Milarepa and A Handful of Sand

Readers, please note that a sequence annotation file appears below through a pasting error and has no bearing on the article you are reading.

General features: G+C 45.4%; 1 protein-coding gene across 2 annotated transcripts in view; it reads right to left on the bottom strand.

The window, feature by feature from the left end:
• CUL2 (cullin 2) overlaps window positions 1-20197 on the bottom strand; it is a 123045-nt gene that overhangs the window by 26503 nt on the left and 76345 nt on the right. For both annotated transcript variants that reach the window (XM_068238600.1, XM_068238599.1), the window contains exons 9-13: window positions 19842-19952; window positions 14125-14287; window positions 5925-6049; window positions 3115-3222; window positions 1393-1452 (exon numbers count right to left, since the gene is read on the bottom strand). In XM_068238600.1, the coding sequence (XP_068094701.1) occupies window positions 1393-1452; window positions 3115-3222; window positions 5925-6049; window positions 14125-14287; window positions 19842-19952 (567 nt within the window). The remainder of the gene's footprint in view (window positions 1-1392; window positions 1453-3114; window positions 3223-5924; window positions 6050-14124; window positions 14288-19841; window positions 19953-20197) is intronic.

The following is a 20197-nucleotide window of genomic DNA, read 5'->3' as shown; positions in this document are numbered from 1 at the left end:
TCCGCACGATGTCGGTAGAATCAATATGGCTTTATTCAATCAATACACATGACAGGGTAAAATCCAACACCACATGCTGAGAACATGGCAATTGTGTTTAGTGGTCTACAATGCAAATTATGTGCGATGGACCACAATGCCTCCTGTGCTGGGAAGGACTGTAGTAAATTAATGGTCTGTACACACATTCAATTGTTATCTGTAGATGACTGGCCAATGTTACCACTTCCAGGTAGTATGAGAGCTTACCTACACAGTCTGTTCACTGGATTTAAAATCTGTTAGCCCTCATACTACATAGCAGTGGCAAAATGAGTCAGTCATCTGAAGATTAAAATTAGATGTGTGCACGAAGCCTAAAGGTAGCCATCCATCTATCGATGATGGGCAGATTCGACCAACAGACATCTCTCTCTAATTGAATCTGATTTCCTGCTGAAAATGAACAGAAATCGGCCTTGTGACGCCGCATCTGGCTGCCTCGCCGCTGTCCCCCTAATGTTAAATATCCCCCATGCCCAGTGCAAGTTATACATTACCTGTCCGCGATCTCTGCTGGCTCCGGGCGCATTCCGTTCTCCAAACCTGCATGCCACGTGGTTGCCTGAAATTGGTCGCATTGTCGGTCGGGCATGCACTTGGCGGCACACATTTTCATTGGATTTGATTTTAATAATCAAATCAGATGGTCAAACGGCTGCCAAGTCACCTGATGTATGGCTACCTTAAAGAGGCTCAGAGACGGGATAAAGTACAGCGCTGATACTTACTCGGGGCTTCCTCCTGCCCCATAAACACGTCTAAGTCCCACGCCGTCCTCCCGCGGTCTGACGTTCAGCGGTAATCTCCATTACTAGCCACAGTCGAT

We stopped at a grassy spot near a stone house to spend our second night as we are now at 13,500ft in elevation and a gain of over 6000ft from our night at Zhangmu. We need short days to acclimatize. Towards evening we decided to hike up a rise behind our camp. It was a 1200ft vertical gain so our hike took us over 14,500 ft. The wind was blowing quite hard as we stood on the prayer flag covered summit. Fabric flapped in the wind as well as covered the rocky hilltop. Offerings of broken bits of porcelain and clothing lay scattered. I clasped my hands and said a silent acknowledgement and placed a coin on a rock as my own personal offering. Cold, I quickly hiked back to camp. That evening I asked our Tibetan guide the significance of the hill. It was created by Milarepa, the great Buddhist saint who picked up sand in the palm of his hands and let it fall back to earth where it created this mound of dirt as if the sky was a giant hour glass. Without knowing we had hiked up a sacred spot which was a very appropriate step on our journey to Kailash. Tibet